Imagine walking on the street in New York and seeing Luke Skywalker and Princess Leia driving by in one of those levitating speeder bikes from Return of the Jedi! YouTuber Jesse Wellens (previously at Neatorama) and model Carmella Rose took a ride around New York in their Star Wars Halloween costumes and delighted everyone with their speeder bike.
Well, everyone except a stormtrooper (Casey Neistat) who thought they were going too fast. And then a NYPD officer. Oops. See how the speeder bike was built in this video and how the stunt was filmed in another video. -via Tastefully Offensive
Regimas and his girlfriend are cosplayers. They host a Batman Halloween party every year, and this year's theme was Arkham Asylum. They had everyone dress as a different character from the Batman universe. All the guests went the extra mile with their costumes!
Alright time for some explanation, people claimed their own characters and it was first come first serve, my girlfriend and I are cosplayers so people came to us for tips and stuff but they all made their own costumes. Then we printed the signs from the guest list and handed them out upon entry and took a photo with a DSLR. We were just as blown away as you guys are the with all the effort they put in.
The "trick" part of trick-or-treat has almost been forgotten these days. The typical Halloween greeting we use to ask for candy is indeed a threat, but one that children don't take seriously these days. However, before World War II, Halloween mischief was serious and rampant.
Immigrants from Ireland and Scotland brought their Halloween superstitions to America in the 18th and 19th centuries, and their youngsters—our great- and great-great grandfathers—became the first American masterminds of mischief. Kids strung ropes across sidewalks to trip people in the dark, tied the doorknobs of opposing apartments together, mowed down shrubs, upset swill barrels, rattled or soaped windows, and, once, filled the streets of Catalina Island with boats. Pranksters coated chapel seats with molasses in 1887, exploded pipe bombs for kicks in 1888, and smeared the walls of new houses with black paint in 1891. Two hundred boys in Washington, D.C., used bags of flour to attack well-dressed folks on streetcars in 1894.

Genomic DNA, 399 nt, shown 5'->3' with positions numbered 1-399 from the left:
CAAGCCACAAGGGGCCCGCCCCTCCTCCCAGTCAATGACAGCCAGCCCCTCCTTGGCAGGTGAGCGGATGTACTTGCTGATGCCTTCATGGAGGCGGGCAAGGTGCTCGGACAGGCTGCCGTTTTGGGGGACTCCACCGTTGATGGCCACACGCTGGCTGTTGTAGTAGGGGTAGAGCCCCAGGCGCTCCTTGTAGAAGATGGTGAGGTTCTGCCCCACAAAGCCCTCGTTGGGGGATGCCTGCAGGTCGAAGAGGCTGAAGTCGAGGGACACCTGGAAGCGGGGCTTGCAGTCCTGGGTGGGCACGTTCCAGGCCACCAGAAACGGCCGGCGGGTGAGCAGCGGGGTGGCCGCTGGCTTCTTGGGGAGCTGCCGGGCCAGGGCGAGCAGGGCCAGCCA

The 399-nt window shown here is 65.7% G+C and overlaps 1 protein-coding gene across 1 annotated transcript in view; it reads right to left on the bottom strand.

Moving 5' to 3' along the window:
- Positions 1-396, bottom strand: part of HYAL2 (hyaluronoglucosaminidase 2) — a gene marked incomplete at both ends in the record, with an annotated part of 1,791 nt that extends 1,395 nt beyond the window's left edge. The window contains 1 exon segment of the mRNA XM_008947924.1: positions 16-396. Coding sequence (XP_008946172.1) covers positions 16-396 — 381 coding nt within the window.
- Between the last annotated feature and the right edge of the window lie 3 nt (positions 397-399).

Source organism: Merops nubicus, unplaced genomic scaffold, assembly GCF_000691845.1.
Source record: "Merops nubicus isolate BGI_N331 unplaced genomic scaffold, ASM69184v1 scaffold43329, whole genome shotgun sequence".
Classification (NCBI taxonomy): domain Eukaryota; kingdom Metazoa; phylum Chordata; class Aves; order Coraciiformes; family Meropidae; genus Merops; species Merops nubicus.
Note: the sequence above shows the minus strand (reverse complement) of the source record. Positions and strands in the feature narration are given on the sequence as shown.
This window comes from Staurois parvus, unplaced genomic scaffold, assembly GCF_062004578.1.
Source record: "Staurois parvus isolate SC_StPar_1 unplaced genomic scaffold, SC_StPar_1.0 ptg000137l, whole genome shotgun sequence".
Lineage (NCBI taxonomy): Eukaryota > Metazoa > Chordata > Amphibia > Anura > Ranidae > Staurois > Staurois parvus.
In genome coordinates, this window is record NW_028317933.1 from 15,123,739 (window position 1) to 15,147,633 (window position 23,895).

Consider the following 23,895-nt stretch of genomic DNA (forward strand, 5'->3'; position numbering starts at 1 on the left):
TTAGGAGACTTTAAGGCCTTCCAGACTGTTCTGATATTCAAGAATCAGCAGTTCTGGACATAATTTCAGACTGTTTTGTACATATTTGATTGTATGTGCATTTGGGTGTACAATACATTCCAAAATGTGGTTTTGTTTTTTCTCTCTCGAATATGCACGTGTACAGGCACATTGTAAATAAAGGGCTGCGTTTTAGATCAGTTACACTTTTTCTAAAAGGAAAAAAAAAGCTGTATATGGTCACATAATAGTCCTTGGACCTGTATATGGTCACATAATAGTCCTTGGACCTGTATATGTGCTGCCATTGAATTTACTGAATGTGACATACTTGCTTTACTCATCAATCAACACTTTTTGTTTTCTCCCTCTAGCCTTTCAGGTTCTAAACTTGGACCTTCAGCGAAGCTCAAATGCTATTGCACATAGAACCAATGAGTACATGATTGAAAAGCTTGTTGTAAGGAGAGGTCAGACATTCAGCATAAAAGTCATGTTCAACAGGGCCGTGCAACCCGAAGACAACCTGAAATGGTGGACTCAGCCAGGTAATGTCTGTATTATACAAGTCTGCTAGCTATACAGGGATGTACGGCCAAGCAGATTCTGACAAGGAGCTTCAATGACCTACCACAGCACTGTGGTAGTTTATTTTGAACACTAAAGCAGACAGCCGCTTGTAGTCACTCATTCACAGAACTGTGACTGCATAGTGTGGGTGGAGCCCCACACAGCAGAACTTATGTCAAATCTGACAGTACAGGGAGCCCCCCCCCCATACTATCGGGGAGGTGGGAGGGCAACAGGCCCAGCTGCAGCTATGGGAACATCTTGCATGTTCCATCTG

When these things happened in small towns, it was fairly easy for adults to figure out who did it. They either gave the miscreants a good dressing-down and made them repair the damage, or else they sighed and were thankful it was only one night a year. But the urbanization of America meant that strangers were living close together, and people did not feel like putting up with property damage and vandalism anymore. Read about the many efforts to turn Halloween away from tricks and toward treats at Smithsonian.
Scarlette Tipton is three years old. Her family celebrates Halloween in a big way, and Scarlette gets as many costumes as her imagination can handle. See, Scarlette's left arm was amputated when she was less than a year old due to cancer. She's in remission now, and her mother Simone Tipton is teaching her to embrace her difference.
Tipton told Mashable, "We just want to make Halloween extra special for her. It’s my husband and I’s favorite holiday and she had her amputation the day before her first Halloween. She spent it intubated, on all kinds of pain meds, but she was a survivor! So now Halloween means something more to us."